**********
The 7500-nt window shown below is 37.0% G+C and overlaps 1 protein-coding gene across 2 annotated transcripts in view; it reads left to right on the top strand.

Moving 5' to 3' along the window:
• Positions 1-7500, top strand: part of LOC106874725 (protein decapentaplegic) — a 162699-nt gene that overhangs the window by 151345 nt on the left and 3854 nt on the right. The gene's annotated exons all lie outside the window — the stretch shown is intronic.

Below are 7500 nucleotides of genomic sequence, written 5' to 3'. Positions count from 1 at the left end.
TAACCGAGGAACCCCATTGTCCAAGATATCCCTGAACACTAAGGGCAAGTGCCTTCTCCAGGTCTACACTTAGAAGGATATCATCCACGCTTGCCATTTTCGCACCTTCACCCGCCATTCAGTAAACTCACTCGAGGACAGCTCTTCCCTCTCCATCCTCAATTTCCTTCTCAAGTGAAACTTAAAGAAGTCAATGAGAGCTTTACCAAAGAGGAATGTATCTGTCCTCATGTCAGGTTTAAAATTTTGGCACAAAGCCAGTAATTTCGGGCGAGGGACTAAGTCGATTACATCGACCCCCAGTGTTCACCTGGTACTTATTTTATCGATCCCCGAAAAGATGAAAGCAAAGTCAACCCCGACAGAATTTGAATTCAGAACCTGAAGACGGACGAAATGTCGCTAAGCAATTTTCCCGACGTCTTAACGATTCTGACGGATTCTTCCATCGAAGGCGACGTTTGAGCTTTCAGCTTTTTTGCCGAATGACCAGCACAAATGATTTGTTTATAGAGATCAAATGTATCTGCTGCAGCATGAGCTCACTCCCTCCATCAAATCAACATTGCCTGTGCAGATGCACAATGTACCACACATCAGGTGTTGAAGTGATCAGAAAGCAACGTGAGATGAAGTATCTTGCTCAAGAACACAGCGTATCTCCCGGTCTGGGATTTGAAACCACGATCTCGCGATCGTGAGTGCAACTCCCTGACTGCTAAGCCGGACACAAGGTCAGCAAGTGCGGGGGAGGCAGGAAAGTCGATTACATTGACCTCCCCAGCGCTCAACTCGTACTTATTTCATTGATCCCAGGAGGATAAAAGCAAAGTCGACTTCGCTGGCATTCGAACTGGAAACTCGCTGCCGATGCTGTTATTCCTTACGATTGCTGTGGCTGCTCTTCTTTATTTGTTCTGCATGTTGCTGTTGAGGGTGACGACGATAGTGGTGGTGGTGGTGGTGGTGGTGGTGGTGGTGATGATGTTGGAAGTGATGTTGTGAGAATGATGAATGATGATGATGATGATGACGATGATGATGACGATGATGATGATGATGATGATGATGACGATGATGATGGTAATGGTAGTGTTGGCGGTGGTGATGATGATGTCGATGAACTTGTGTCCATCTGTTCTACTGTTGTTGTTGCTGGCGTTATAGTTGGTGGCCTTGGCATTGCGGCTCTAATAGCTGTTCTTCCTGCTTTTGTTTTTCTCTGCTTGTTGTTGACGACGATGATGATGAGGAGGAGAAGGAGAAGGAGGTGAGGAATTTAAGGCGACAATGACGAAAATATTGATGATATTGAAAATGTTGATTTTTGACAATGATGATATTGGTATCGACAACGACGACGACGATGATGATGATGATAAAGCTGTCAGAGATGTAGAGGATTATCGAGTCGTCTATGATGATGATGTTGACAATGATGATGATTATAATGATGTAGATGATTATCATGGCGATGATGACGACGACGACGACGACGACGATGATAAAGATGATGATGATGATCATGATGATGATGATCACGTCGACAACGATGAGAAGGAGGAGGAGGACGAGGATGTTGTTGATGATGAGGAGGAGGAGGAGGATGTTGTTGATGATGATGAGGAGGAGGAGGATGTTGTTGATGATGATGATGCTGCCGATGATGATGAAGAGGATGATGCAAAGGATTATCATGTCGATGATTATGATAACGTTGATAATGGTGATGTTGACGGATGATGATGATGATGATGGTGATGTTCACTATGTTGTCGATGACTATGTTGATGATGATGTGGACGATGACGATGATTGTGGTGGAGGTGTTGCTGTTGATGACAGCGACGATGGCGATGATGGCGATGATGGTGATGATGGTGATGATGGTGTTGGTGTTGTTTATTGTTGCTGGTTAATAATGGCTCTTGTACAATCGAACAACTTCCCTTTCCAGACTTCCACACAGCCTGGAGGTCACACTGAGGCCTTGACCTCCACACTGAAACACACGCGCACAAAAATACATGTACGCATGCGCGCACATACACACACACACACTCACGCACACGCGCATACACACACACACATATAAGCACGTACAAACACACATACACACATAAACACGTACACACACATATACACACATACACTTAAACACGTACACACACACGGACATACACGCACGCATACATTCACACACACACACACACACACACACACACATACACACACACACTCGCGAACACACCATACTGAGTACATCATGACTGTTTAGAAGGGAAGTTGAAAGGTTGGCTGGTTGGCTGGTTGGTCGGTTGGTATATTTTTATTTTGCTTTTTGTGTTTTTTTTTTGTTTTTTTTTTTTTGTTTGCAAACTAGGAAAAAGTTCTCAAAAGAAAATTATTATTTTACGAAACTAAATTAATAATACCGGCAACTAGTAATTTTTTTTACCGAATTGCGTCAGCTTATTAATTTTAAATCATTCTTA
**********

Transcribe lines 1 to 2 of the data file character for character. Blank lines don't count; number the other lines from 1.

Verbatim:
The 7500-nt window shown below is 37.0% G+C and overlaps 1 protein-coding gene across 2 annotated transcripts in view; it reads left to right on the top strand.

Moving 5' to 3' along the window: